# Who did first perform maximum likelihood estimation?

I am very interested in the historical development of statistical theories. Here is the research I've done: I've tried to read two old papers of Fisher. I think the first theory paper on MLE should be Fisher 1912.

Also, Thurstone had some models to construct a probability mass function which is "equivalent" to a likelihood function, but from two old papers of him, I cannot confirm that he mentioned the maximum likelihood estimation. He implemented his idea but I don't know if he had done something similar to an MLE estimation of the parameterized function.

So my question is, what is the paper on implementing MLE in practice, especially the discrete data set? Who invented the probability mass function/likelihood function? Because Fisher invented MLE, do people usually attribute the invention of likelihood function to him?

• Your question is not sufficiently specific. The earliest MLE is arguably the first time someone computed a mean using a normal model ... so maybe de Moivre? I think you could reasonably argue that the earliest attempt to deliberately set out to maximize likelihood would probably be Gauss though of course he didn't call it likelihood nor develop use of MLEs as a general theory. The earliest attempts to maximize likelihood they way we look at it now would presumably be Fisher, though probability mass functions are far, far older. Arguably de Moivre does so in The Doctrine of Chances ... ctd Commented Dec 27, 2019 at 7:22
• ... (though not necessarily in a way you'd immediately recognize); he certainly writes out a binomial expansion where the terms in the sum each represent binomial probabilties; I'd argue he's giving a form of the pmf when doing so (he also develops the normal approximation to the binomial in the same document). So I think pmfs are at least that old. As a result you may need to revise your premises (like that pmfs and likelihood come up at the same time) and to be clearer about what you seek in an answer. Commented Dec 27, 2019 at 7:24
• I don't think it's really necessary to include both likelihood and maximum likelihood tags; you could choose whichever is most appropriate - perhaps maximum likelihood - which would then leave room for history Commented Dec 27, 2019 at 7:30
• Look at Anders Hald's book A History of Parametric Statistical Inference from Bernoulli to Fisher, 1713-1935 He will give reasonably modern uses before Fisher. Commented Dec 27, 2019 at 13:13

The most relevant reference imho is Steve Stigler's "Epic history of maximum likelihood" (2007)

"There were early intelligent comments related to this problem [of seeking the most probable distribution for the observation] already in the 1750s by Thomases Simpson and Bayes and by Johann Heinrich Lambert in 1760, but the first serious assault related to our topic was by Joseph Louis Lagrange in 1769." S. Stigler (2007)

"By introducing restrictions in the form of the curve only after deriving the estimates of probabilities, Lagrange’s analysis had the curious consequence of always arriving at method of moment estimates, even though starting with maximum likelihood!" S. Stigler (2007)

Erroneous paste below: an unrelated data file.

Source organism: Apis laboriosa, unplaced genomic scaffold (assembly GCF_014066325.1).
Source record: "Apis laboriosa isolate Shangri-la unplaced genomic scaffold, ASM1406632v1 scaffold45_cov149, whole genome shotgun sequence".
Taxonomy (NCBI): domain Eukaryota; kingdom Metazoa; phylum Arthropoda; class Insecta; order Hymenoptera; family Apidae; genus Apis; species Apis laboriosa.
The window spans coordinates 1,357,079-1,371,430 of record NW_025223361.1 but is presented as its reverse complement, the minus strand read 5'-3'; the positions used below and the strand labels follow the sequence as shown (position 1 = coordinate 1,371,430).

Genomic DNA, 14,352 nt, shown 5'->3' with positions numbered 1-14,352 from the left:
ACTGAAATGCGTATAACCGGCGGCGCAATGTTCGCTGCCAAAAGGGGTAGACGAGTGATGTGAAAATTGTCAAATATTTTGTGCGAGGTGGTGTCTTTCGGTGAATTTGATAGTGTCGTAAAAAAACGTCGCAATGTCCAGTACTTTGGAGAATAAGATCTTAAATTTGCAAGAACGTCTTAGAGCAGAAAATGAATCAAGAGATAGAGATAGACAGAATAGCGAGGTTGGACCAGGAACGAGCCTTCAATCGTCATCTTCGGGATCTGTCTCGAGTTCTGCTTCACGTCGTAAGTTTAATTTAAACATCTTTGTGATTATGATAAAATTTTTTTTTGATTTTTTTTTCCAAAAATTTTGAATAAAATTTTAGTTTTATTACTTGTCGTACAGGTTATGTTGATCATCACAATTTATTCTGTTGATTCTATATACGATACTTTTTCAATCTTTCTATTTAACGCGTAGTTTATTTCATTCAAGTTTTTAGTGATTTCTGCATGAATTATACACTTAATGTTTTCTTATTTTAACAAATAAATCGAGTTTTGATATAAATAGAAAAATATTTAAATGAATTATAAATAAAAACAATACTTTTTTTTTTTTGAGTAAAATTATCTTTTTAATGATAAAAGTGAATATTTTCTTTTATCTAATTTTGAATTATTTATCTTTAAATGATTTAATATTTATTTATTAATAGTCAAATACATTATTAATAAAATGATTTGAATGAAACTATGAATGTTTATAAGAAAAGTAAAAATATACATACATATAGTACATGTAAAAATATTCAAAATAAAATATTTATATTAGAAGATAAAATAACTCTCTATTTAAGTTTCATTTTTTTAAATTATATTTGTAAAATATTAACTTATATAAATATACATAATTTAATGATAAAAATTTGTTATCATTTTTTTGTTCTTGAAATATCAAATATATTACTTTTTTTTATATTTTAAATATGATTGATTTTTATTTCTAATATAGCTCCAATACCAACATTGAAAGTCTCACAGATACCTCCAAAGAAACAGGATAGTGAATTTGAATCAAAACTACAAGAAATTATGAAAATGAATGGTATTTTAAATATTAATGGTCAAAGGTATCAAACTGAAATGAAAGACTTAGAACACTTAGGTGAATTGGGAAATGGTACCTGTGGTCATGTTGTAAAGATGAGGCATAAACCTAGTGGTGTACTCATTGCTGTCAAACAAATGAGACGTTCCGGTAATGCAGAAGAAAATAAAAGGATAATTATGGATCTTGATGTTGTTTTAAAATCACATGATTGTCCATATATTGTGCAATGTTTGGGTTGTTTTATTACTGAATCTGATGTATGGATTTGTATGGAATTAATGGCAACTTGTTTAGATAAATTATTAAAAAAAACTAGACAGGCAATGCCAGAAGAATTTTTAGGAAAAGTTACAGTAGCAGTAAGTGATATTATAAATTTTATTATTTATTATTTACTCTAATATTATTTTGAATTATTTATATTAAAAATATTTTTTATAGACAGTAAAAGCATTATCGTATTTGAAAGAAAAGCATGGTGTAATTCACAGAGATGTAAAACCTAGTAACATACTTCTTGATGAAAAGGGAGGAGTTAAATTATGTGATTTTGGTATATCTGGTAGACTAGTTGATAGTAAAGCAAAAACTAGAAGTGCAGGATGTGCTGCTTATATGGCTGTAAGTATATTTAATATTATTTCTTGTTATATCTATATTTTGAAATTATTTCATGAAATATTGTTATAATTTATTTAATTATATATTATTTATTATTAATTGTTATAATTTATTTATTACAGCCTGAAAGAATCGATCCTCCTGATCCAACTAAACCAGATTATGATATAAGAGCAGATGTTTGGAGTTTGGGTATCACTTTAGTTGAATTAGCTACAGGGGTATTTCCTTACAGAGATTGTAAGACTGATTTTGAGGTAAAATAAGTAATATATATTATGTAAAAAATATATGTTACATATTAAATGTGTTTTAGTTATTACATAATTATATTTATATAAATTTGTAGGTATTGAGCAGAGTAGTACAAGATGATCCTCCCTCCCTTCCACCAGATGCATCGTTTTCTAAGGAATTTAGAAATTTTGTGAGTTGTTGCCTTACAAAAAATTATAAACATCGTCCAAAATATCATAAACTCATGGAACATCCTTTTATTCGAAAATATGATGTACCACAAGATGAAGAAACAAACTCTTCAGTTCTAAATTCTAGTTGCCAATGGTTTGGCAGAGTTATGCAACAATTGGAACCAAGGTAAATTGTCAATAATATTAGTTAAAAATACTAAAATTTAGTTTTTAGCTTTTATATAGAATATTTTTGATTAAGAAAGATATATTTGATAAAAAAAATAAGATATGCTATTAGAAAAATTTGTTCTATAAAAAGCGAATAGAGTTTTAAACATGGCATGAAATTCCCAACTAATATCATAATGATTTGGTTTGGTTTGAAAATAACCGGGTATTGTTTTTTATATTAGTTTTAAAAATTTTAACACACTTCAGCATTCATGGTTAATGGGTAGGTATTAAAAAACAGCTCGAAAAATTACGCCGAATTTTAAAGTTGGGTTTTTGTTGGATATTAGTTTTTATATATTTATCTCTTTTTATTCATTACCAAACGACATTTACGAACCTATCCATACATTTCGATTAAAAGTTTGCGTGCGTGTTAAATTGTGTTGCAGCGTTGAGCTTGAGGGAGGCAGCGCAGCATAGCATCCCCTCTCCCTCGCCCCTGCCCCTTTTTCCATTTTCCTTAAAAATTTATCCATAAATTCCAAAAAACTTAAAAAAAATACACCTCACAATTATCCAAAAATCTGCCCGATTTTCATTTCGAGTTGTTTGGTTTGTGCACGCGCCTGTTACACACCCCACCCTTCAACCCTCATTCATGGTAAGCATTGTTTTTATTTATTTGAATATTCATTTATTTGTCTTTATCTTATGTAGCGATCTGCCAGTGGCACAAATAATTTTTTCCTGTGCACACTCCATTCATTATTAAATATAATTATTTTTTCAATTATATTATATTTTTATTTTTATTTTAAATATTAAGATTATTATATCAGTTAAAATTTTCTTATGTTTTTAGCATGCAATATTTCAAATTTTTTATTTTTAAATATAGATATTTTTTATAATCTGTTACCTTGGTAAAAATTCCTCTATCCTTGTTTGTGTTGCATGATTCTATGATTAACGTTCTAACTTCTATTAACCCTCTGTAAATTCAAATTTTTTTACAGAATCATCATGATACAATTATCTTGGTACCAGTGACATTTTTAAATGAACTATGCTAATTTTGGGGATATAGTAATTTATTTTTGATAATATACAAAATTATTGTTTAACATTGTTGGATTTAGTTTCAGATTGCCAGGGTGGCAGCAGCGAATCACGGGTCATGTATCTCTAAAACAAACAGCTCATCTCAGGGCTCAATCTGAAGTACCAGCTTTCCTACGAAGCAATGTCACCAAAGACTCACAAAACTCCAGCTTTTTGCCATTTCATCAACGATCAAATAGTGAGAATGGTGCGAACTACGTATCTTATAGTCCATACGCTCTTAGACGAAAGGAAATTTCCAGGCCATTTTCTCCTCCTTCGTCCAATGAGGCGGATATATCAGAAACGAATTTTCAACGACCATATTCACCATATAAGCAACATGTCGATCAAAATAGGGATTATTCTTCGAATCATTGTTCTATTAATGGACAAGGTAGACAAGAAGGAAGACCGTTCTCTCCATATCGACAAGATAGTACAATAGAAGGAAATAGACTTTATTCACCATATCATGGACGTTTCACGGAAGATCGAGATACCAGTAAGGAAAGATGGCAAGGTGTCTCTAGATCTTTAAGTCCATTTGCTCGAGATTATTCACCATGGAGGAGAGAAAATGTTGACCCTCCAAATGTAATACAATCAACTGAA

He also points out at Daniel Bernoulli (1769) and Carl Friedrich Gauß (1809), albeit the later started using Bayesian arguments to see the MLE as a posterior mode.

"...a long memoir by Karl Pearson and Louis Napoléon George Filon, published in the Transactions of the Royal Society of London in 1898 has a place in history, more for what in the end it seemed to suggest, rather than for what it accomplished." S. Stiegler (2007)

"...the method of maximum likelihood was proposed independently by Lambert and Daniel Bernoulli, but with no practical effect because the maximum likelihood equation for the error distribution considered was intractable." A. Hald (1999)

"It is an astounding fact that Edgeworth’s papers were unknown to Fisher when he wrote his paper on maximum likelihood estimation in 1912." A. Hald (1999)

A. Hald (1999) also mentions Encke (1832) and Hagen (1837) as maximising $$p(\mathbf x|\theta)$$ in $$\theta$$ to find the "most probable" sample. He further cites Chauvenet (1863) and Merriman (1884) before Edgeworth (1908).

"Edgeworth (1908) anticipated a good part of the (Fisher) 1922 version, but nobody noticed until a decade or so after Fisher had redone it." J. Aldrich (1997)

"...the [maximum likelihood] criterion appears at the head of the derivation of least squares in Chauvenet (1891, p.481), Bennett (1908, p.15) and Brunt (1917,p.77)" J. Aldrich (1997)

" Pearson (1896, p.265) states that the "best" value of r is found by choosing the value for which "the observed result is the most probable." J. Aldrich (1997)

Looking at Thurstone's bibliography, it does not appear a relevant paper predates 1912.

• Thank you for your wisdom. So in sum, Lambert and Daniel Bernoulli were the first people who proposed MLE, but Fishier was first one who put MLE in successful practical use? Commented Jul 5, 2020 at 4:29
• I merely quoted from these three historical articles in Statistical Science. Commented Jul 5, 2020 at 19:37
• That is very rigorous and cautious. Do you have an opinion on who first proposed MLE and who first implemented it? Commented Jul 7, 2020 at 3:45
• I have no opinion and prefer to refer to those of experts like Steve Stigler. Given the early confusion between Bayesian and non-Bayesian methods, it is further difficult to be sure that earlier proposals were truly seen as maximum likelihood estimators. Commented Jul 8, 2020 at 14:48